If you’re working on a new open access (OA) academic journal, one of the most important things you can do to ensure the success of your publication is seek the advice of editors who’ve developed thriving OA journals. Considering the advice of other editors can help you generate ideas for your journal and avoid common pitfalls.
At Scholastica, we’ve had the opportunity to speak with many editors and learn from their collective knowledge. We aim to share editor insights via our resources and here on the blog. When it comes to publishing OA journals, there are some tenets of successful OA publishing that all editors new to OA journal management can benefit from. Here are a few of the top pieces of advice we’ve heard from 4 seasoned editors.
The basis of a successful OA journal is filling a need in the research marketplace. Some ways to do this include providing an open outlet for research typically found in paywalled journals, creating a home for research within an underrepresented area in your field, or developing a unique publication model. Both Jesper Sørensen, editor-in-chief of Sociological Science, and Amy Vilz, founding editor of The Reading Room A Journal of Special Collections say filling a particular need in your field is paramount to the growth and endurance of your journal.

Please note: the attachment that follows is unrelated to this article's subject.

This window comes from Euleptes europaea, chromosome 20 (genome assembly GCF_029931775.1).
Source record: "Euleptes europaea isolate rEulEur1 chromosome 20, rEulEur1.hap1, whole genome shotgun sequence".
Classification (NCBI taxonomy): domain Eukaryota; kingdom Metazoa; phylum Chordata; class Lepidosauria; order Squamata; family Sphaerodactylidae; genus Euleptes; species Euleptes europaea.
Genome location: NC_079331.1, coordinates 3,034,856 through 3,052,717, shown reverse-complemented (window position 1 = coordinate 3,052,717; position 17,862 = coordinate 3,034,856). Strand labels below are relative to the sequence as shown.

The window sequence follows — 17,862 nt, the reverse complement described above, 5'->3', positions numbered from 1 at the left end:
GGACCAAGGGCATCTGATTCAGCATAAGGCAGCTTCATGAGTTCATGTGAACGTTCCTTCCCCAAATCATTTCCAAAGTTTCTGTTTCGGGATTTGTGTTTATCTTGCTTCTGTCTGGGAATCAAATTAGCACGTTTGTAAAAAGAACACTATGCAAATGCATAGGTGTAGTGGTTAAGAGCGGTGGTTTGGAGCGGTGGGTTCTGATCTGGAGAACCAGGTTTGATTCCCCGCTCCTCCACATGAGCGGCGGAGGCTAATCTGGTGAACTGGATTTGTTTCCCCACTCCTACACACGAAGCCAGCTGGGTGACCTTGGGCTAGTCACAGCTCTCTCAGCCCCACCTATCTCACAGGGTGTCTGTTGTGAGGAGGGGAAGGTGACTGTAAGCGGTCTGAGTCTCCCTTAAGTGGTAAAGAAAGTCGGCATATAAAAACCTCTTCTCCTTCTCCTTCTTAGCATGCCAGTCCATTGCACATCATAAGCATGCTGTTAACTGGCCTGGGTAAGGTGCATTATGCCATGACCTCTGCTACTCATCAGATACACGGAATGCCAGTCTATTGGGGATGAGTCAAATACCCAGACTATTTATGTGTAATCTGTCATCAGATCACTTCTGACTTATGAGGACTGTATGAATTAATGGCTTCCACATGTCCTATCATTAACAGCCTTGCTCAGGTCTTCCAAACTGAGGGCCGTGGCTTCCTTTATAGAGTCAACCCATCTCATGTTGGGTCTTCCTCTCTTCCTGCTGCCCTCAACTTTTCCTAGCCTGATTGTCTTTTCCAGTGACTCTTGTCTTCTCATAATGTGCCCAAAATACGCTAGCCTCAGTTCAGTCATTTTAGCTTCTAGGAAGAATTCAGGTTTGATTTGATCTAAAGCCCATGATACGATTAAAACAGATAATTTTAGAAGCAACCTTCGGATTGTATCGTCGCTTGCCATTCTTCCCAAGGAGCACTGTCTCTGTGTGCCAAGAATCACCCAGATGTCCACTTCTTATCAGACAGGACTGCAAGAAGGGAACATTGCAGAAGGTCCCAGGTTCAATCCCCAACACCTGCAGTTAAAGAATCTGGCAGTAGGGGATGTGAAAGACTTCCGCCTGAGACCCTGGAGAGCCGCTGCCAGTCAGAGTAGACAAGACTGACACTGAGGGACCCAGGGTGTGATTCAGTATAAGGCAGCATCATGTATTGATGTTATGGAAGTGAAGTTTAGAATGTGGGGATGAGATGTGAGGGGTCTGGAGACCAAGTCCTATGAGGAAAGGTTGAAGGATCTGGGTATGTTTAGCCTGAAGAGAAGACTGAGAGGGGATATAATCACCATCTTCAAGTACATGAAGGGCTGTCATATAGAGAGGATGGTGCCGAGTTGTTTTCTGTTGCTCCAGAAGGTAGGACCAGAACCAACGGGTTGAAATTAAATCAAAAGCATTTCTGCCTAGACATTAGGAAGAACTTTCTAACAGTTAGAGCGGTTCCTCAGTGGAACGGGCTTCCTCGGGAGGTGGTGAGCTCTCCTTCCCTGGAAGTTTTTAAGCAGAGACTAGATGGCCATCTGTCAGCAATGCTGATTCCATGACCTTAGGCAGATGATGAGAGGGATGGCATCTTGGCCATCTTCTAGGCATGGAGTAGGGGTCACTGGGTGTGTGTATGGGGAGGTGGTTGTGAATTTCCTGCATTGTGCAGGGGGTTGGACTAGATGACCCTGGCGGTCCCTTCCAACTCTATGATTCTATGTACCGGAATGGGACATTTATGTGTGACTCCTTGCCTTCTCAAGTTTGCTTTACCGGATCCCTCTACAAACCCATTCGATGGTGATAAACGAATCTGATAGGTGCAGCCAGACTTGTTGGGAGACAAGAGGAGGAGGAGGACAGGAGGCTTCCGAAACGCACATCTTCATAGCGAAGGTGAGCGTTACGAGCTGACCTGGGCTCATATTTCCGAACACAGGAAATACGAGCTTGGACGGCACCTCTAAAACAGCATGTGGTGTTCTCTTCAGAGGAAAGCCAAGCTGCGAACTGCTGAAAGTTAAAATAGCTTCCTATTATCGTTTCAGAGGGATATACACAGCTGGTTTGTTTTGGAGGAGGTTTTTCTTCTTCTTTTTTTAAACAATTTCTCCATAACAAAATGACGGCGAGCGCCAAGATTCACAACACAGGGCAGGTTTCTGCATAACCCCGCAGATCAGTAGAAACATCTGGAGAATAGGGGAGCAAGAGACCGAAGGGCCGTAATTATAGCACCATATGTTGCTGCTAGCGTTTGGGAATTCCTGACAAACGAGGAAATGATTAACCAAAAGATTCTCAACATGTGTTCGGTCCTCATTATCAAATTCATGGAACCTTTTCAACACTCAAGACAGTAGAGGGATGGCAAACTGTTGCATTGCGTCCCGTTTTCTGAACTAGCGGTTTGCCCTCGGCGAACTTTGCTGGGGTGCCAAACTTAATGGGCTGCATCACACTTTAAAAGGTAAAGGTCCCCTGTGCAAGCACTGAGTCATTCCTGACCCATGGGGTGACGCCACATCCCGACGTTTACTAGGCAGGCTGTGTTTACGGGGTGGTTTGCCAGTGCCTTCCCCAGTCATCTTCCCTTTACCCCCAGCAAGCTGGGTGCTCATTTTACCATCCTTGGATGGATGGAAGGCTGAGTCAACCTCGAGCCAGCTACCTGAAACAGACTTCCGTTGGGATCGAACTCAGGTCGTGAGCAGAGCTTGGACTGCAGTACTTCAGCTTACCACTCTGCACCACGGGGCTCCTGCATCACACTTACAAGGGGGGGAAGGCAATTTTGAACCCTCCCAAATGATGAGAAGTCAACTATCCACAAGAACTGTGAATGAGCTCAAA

In a past OA Week interview, Vilz shared how The Reading Room came about and the niche it fills. “We believe academic libraries are currently, and for the foreseeable future, focusing on the resources that make them unique: namely, their special collections. Given this environment, we have a large, identified community of readers, authors, and peer-reviewers.”
Prior to the launch of The Reading Room, Vilz said that there wasn’t an easy way for librarians to publish articles on special collections in a timely manner. “Traditionally, a special collections librarian would present research findings or a case study at regional and national conferences before the results were published in a journal, with many times a year or more lapsing between project completion and dissemination via publication,” explained Vilz. “We wanted to offer an open-access peer-reviewed journal, to hopefully be a bit more accessible and publish articles quickly to increase responsiveness to challenges and successes in our field.”